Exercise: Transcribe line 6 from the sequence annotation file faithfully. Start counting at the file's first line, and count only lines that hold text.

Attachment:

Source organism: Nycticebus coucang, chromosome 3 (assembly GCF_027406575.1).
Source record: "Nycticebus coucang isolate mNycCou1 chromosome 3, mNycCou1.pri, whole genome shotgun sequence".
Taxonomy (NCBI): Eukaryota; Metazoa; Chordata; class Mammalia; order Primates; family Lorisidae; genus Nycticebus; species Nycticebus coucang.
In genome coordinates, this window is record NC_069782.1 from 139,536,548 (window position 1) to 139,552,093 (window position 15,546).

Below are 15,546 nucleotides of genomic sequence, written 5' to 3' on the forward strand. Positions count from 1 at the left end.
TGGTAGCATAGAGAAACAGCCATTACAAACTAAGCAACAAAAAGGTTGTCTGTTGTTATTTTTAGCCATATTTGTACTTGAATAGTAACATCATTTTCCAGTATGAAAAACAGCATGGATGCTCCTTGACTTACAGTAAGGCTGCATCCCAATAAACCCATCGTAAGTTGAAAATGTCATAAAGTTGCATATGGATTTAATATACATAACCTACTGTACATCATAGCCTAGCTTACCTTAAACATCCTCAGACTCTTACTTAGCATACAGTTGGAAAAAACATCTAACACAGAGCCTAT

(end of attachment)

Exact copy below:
TGGTAGCATAGAGAAACAGCCATTACAAACTAAGCAACAAAAAGGTTGTCTGTTGTTATTTTTAGCCATATTTGTACTTGAATAGTAACATCATTTTCCAGTATGAAAAACAGCATGGATGCTCCTTGACTTACAGTAAGGCTGCATCCCAATAAACCCATCGTAAGTTGAAAATGTCATAAAGTTGCATATGGATTTAATATACATAACCTACTGTACATCATAGCCTAGCTTACCTTAAACATCCTCAGACTCTTACTTAGCATACAGTTGGAAAAAACATCTAACACAGAGCCTAT